PrairieSky doesn't intend to directly develop or produce petroleum or natural gas. Instead, the new company will focus on attracting third party capital investments to develop the properties.
The filing says PairieSky intends to use a majority of its free cash flow to pay dividends to its shareholders on a monthly basis.
Calgary-based Encana expects to continue owning a majority interest in PrairieSky after the IPO, but details of Encana's stake aren't disclosed in documents prepared for the new company's initial public offering.
A management analysis provided in the document estimates that PrairieSky would have produced $195.2 million of free cash flow last year if it had been an independent company and would have paied a total of $165 million of cash dividends in 2013.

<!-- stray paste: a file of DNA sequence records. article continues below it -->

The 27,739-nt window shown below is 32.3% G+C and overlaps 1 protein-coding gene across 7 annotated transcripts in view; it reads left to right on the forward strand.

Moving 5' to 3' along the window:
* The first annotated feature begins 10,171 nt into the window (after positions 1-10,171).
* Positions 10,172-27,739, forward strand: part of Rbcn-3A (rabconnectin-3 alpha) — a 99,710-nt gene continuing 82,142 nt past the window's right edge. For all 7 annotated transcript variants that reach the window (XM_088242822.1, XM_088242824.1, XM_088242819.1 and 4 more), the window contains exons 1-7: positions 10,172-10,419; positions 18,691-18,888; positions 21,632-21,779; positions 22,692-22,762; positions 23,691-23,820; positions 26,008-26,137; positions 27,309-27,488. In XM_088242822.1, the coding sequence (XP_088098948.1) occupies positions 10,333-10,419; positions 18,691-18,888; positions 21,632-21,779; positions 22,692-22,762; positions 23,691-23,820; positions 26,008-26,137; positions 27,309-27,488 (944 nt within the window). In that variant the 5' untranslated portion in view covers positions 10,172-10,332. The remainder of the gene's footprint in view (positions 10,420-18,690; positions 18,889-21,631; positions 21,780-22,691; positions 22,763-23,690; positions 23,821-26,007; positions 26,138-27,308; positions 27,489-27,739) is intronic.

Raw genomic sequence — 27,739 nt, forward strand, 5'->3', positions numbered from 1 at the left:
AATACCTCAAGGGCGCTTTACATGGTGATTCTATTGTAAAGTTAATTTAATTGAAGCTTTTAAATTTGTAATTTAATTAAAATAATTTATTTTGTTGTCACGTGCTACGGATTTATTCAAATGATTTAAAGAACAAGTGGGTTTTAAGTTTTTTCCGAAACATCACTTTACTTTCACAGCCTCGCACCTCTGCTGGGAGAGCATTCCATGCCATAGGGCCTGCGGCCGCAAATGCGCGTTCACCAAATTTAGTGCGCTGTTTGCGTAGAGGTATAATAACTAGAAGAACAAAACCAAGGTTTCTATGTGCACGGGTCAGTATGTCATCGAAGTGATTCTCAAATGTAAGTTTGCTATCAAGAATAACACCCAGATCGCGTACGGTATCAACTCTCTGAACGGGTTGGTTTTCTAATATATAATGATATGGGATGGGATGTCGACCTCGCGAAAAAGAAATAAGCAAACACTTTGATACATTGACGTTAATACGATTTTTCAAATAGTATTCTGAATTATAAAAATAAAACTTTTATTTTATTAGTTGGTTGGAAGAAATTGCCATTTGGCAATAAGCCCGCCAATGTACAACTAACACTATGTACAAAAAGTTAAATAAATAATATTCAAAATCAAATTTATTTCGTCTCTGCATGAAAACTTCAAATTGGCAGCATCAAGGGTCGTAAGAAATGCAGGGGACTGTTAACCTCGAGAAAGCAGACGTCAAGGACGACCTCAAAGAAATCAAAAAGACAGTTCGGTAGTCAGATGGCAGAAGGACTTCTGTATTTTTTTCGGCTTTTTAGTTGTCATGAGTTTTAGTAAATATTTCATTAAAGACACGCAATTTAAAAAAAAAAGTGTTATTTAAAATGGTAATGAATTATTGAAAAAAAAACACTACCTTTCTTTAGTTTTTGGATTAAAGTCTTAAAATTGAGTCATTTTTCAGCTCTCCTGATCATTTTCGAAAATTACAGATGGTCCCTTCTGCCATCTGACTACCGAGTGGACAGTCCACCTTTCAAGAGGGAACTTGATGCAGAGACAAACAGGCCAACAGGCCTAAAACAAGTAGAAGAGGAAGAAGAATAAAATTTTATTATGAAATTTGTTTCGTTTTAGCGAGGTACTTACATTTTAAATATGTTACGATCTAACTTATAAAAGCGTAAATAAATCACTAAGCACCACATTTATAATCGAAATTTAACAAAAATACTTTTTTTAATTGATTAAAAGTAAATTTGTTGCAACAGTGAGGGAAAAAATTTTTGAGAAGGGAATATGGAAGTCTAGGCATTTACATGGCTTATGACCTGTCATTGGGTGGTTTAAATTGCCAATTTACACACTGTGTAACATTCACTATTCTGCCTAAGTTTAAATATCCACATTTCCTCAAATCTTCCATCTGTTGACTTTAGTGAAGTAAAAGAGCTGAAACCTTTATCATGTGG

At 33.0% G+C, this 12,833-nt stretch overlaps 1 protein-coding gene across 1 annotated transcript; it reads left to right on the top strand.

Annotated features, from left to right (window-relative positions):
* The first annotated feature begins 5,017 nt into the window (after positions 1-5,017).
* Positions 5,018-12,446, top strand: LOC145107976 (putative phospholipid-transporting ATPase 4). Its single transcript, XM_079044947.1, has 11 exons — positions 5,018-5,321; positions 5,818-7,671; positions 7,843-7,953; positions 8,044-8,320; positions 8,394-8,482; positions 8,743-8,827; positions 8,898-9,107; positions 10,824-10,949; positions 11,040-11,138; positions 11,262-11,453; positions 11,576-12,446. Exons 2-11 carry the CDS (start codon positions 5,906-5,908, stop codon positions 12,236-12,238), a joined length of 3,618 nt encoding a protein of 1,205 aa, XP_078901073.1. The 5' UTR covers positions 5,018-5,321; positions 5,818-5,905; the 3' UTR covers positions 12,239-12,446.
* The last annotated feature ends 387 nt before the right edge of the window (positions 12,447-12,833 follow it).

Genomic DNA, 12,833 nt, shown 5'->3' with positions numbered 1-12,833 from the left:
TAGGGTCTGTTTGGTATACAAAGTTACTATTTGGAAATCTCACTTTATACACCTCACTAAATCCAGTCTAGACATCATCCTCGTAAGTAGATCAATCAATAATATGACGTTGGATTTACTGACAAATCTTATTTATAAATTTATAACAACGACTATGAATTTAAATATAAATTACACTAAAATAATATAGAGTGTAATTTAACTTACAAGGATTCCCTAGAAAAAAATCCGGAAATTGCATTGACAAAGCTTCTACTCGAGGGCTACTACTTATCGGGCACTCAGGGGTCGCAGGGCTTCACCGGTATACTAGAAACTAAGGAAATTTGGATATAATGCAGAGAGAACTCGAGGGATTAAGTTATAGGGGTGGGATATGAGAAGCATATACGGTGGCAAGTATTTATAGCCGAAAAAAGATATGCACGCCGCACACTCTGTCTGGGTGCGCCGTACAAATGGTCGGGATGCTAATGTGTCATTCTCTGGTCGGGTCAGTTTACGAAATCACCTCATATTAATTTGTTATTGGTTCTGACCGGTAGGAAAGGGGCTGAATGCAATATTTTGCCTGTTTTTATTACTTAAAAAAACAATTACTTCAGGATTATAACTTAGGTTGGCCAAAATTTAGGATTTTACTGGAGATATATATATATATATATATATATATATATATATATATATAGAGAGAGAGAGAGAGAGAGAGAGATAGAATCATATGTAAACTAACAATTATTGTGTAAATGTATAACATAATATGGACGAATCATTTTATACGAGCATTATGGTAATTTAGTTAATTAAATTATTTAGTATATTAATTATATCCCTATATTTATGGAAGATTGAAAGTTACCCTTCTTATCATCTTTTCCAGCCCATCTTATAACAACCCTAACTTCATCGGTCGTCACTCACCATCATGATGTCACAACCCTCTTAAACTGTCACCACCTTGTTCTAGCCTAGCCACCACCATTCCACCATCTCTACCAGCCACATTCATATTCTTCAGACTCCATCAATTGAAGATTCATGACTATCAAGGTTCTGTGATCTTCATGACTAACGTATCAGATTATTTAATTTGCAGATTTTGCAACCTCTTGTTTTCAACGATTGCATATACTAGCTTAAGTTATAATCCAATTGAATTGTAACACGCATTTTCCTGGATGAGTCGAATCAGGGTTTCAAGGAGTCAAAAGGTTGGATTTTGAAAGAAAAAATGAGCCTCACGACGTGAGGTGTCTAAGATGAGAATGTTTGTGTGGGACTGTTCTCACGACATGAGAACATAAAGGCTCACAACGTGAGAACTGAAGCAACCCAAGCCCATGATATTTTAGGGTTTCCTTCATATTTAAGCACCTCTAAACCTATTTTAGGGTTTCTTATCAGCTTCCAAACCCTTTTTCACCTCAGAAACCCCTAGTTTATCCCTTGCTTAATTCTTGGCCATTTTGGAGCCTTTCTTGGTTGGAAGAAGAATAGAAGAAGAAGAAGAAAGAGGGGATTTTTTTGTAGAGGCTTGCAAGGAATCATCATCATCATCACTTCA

Free cash flow is a financial measure that analysts and investors frequently use to measure the performance of oil and gas companies, although there's no definition of the term under international financial reporting standards.
Encana originally announced plans for a spinoff in November, when it slashed its dividend and said it would reduce its workforce by 20 per cent as it simplifies its sprawling operations.
Net proceeds from the proposed sale of PrairieSky shares will go to Encana.
The PrairieSky preliminary prospectus was filed with regulators after markets closed Monday. Earlier in the day, Encana shares hit a 52-week high of $24.99.
PrairieSky, currently a subsidiary of Encana, was formed Nov. 27 to acquire a royalty business that receives cash payments based on production from lands in central and southern Alberta.
Encana will receive the net proceeds from the public offering and sell some of its assets to PrairieSky in return for shares of the new company about two days before the offering closes.